more » ... ty, while online regulation enables the vehicle to be responsive to disturbances, modeling errors and uncertainties. CPVS optimization occurs at design-time and at run-time. This paper surveys the run-time cooperative optimization or co-optimization of cyber and physical systems, which have historically been considered separately. A run-time CPVS is also cooperatively regulated or co-regulated when cyber and physical resources are utilized in a manner that is responsive to both cyber and physical system requirements. This paper surveys research that considers both cyber and physical resources in co-optimization and co-regulation schemes with applications to mobile robotic and vehicle systems. Time-varying sampling patterns, sensor scheduling, anytime control, feedback scheduling, task and motion planning and resource sharing are examined. A cyber-physical system (CPS) is "the next generation of system that requires tight integration of computing, communication, and control technologies to achieve stability, performance, reliability, robustness, and efficiency in dealing with physical systems of many application domains" [1]. A cyber-physical vehicle system (CPVS), ranging from automobile to aircraft and marine craft, is composed of tightly-coupled locomotion, computational and communication components. Historically, CPVS development has been driven by advances in closely-related (but not identical) autonomous vehicle research [2,3] and cooperative vehicle control to increase system capacity and improve safety and efficiency [4] [5] [6] [7] . CPS research generally aims to synergistically integrate control, computing, communications and physical systems in novel ways that leverage interdependent behavior. CPSs have broad applicability and have been the topic of numerous committee workshops and reports [8-13] focused on identifying and addressing next-generation opportunities and challenges. Consumer devices, such as smartphones, multimedia players and gaming systems, respond to voice commands, and wearable electronics are ubiquitous. Smart buildings are equipped with advanced sensors, pervasive networking and efficient energy management systems [14] . Advances in medical devices can lower costs and improve patient care [15] [16] [17] [18] . New software-enabled functionality, increased connectivity and physiologically closed-loop systems have the potential to reduce human error that can cost lives [15, 19, 20] . A new energy service system dubbed the "smart grid" promises to utilize CPS technologies to increase configurability, adaptability, reactiveness and self-manageability [21], but will simultaneously require CPS breakthroughs in security to monitor, manage and thwart threats both to the physical entities comprising the grid, as well as the cyber attacks on its networked components [22] . Most relevant to the work in this paper is the application of CPS research to vehicle systems. In this domain, CPVS research offers an increase in autonomy, reconfigurability, reliability, system capacity, safety, energy efficiency and robustness [23] . Human beings are the quintessential CPSs possessing heavily interdependent cyber (mind) and physical (body) subsystems. Analogous to this mind-body paradigm, advanced CPVSs utilize both cyber and physical resources. However, unlike the symbiotic mind-body awareness humans have, to date, cyber and physical subsystems are unaware or only partially aware of the other. Typically, the cyber system receives performance feedback and calculates trajectories and control inputs for only the physical system. In this way, the cyber system serves the needs of the physical system. This particular role in CPVS has received a great amount of research attention, most prominently in the form of control theory, path planning and real-time system (RTS) theory. It is also likely that the physical system is accomplishing a mission objective that services the goals of the cyber system, for example surveillance, safe transportation, science data collection, etc. In this way, the physical system serves the needs of the cyber system. This role, however, has historically been dominated by humans in-the-loop who design high-level plans, set waypoints, control or modify tasks either through an interface or direct software manipulation. Comprehensive holistic CPVS co-design would account for cyber and physical resources spanning the life-cycle of a system or system of systems [24] . This would include a priori co-design of the structure, electromechanical and processing components, baseline software, communication protocols Sensors 2015, 15 23022 and subsystem composability and compositionality [25] . Holistic CPS run-time system design optimizes and regulates electromechanical and processing element operation in accordance with mission goals and system actuation, processing and energy constraints [26] . While either the a priori or run-time CPVS design challenges could serve as a worthy survey topic, this paper focuses on run-time CPVS. Continuing the analogy above, humans are not able to choose their bodies (i.e., the physical "hardware"), and yet, still optimize perception, decision and action for their holistic mind-body system considering both physical (body) and cyber (mind) resources. We consider CPS run-time co-design from the perspective of co-optimizing and co-regulating available physical and cyber resources for a single vehicle after the physical hardware has been manufactured. This means that models and algorithms must capture preexisting characteristics and properties of the physical system, as they are not modifiable. Emerging CPVS research extends the traditional independently-designed subsystem architectures for modern vehicles toward methods of interdependent and integrated CPVS co-design. In Figure 1 , we show the often segregated design techniques contrasted with the tight coupling and integration in a co-designed CPVS.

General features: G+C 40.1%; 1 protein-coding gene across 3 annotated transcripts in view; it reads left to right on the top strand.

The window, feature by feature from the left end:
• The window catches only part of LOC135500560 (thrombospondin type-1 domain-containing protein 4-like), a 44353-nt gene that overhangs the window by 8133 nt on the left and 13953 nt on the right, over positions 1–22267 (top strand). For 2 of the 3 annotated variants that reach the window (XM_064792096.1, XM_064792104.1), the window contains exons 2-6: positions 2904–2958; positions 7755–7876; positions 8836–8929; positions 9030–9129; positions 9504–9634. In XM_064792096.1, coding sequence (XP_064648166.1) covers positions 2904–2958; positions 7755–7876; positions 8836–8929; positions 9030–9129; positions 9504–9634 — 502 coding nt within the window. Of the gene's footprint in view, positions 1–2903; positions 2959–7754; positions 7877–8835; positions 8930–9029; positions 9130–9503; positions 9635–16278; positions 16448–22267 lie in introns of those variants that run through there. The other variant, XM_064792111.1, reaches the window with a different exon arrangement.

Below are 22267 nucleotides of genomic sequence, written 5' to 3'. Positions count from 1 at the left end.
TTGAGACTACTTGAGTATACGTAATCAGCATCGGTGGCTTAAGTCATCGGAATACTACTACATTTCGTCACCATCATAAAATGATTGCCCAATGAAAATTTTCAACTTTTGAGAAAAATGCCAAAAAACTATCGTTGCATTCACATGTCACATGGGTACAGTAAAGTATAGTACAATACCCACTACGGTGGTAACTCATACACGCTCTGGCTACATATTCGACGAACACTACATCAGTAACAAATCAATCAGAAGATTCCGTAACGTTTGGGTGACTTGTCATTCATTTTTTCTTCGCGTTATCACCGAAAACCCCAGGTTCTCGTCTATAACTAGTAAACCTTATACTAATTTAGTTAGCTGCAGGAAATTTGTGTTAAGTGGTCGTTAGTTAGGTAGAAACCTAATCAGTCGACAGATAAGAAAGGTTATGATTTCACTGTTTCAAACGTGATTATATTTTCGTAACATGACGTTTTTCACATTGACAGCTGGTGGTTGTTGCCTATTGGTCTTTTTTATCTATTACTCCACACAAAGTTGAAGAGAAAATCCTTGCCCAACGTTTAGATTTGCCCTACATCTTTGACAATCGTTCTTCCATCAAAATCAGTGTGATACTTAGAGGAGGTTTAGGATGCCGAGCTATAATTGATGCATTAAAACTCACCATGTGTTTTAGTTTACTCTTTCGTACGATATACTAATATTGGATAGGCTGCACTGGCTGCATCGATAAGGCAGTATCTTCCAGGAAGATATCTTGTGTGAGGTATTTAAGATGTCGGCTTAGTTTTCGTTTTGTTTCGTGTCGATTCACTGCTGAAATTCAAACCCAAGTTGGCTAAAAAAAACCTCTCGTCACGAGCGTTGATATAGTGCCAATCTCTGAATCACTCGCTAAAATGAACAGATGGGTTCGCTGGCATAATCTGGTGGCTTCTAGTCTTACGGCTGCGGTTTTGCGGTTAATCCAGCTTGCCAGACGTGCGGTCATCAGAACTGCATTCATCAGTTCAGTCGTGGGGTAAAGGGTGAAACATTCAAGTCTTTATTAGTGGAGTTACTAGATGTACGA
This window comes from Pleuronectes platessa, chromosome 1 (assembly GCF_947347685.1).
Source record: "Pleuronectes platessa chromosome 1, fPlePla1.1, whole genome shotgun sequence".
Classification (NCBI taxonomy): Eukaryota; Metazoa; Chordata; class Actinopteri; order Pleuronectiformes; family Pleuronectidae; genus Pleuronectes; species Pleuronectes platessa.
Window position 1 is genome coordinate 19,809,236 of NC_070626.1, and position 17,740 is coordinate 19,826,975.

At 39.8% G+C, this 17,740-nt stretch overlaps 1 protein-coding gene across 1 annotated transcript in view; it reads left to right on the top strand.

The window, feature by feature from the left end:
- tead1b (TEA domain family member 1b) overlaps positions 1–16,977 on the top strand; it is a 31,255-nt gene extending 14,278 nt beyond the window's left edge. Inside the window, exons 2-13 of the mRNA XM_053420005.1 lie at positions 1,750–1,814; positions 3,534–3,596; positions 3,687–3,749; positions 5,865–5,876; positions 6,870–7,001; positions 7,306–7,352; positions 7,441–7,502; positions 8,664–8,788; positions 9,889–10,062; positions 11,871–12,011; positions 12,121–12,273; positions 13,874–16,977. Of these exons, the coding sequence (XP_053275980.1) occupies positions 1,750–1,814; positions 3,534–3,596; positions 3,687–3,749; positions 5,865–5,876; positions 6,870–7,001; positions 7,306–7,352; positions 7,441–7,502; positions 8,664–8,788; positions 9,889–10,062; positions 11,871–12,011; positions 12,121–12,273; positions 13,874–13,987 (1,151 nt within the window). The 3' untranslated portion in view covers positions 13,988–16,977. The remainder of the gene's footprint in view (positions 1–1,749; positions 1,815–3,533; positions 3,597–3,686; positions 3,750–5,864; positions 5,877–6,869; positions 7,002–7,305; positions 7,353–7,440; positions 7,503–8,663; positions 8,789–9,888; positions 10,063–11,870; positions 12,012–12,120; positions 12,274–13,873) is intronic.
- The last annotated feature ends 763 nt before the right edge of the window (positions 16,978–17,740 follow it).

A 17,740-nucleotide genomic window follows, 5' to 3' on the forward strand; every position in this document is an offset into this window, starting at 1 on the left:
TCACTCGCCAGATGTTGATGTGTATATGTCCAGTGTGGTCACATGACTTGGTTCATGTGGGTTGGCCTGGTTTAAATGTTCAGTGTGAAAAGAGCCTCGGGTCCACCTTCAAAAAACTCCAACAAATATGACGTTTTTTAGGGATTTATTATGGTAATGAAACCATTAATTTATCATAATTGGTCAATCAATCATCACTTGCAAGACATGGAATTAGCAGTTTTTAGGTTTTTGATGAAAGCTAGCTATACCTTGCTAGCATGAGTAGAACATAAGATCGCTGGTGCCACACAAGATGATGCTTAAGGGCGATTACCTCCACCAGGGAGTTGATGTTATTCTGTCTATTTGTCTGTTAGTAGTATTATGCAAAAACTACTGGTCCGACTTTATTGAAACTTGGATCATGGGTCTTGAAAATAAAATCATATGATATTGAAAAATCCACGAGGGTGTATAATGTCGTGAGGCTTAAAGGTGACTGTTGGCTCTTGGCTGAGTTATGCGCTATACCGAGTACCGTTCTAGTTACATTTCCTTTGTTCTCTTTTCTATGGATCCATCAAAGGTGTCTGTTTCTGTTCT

doi:10.3390/s150923020 pmid:26378541 pmcid:PMC4610443 fatcat:os7eflcesbeh3a32g2jdhnj62u